WESTERN DIGITAL subsidiary Sandisk has revealed a prototype 1TB flash drive.
The USB-C drive isn't ready for mass production but shows, to the surprise of not that many of us, that it can be done - after all, microSD cards are getting close to the 512MB mark now.
Let's not make mistakes here. This isn't some huge shocker, at least in as much as Kingston has been producing 1TB thumb drives for years - though they weigh a ton and cost a fortune - the first ones retailed at over £1500.
In fact last year at CES, where this little doozy stems from, Kingston waved around a 2TB Kingston Datatraveler Ultimate GT - with a USB 3.0 A port. It's still available for about £1300 as it goes.
But the Sandisk effort has at least some evidence of practicality. The USB-C interface means it'll work easily on phones as well as laptops, for starters.
Thing is, flash drives are still relatively expensive. A 960GB Sandisk 2.5in drive is just shy of £258 at time of writing. A 400GB microSD is £228.49. So we'll be very surprised if this clocks in at much under £600 if it makes it to market in the near future. Which it might. Or might not. Sandisk is hedging bets on that one.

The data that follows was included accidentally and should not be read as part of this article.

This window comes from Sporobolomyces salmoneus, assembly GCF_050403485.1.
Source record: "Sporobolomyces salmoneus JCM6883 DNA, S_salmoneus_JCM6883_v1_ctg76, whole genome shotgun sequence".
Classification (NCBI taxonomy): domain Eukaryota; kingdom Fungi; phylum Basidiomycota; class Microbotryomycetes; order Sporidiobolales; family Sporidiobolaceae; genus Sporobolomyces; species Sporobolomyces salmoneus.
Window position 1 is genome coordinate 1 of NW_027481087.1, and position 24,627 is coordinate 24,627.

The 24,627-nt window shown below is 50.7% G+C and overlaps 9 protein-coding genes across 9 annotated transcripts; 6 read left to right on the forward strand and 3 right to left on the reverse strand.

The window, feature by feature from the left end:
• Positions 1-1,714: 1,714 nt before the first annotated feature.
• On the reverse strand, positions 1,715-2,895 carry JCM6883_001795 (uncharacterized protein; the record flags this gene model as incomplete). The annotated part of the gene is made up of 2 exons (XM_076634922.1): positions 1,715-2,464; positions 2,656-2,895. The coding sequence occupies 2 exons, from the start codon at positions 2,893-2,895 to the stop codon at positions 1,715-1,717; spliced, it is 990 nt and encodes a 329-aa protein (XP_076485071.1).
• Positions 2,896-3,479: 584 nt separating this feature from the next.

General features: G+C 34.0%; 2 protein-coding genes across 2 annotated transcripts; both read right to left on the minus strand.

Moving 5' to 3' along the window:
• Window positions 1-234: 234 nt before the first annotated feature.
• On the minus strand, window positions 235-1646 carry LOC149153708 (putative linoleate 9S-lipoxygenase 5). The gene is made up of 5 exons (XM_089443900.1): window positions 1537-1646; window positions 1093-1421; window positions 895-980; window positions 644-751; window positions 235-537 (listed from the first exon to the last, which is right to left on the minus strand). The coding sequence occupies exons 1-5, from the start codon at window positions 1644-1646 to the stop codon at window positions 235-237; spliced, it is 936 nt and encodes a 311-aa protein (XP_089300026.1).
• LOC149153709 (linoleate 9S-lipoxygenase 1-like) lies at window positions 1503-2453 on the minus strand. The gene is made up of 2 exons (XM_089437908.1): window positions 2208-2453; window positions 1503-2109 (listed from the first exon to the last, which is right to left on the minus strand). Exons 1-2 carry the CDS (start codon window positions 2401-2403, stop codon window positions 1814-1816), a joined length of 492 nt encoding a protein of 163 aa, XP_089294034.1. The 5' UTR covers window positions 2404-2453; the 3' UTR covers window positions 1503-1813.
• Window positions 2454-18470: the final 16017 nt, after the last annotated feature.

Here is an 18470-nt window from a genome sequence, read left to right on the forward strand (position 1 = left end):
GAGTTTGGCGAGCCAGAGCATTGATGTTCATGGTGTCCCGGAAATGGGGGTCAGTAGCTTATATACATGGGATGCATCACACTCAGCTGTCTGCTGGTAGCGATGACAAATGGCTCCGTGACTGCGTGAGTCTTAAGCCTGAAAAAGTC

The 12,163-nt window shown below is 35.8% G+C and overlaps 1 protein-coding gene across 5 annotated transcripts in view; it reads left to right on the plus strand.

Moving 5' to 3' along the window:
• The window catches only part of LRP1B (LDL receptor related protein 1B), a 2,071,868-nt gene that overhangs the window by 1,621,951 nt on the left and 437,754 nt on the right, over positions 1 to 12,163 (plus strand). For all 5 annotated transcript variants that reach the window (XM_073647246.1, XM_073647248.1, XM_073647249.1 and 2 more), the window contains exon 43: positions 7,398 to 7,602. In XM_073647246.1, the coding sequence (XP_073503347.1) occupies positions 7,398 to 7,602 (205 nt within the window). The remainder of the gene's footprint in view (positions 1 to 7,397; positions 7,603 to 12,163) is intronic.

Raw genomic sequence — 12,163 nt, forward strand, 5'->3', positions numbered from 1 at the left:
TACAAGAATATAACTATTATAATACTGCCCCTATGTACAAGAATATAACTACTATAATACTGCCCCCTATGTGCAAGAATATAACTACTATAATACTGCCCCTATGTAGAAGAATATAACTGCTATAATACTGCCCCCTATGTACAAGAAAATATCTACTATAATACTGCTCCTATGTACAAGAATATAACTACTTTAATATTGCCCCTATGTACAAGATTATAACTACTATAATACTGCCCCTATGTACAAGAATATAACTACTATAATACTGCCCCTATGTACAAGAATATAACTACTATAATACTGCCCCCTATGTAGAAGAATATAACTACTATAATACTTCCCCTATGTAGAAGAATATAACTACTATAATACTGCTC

The point is, that it's all possible. There's been little doubt of that, especially with the advent of 3D-NAND allowing fabrication on the vertical as well as the horizontal.
The usual form factors for 2.5 and 3.5in drives are simply a backwards compatibility thing from the days of HDD. Open them up and almost nothing is being used, space-wise.
But the issue with Flash rollout has always been the cost of manufacture vs cost that the end user is willing to pay. Right now, there's so much demand for smaller quantities for phones and tablets, that making the more complex high capacity versions (that will by definition have a larger percentage of bad chips) uneconomical in the volumes that would make them affordable.
So, for now, let's bill and coo and admire this little eccentricity and say "one day… one day…" µ
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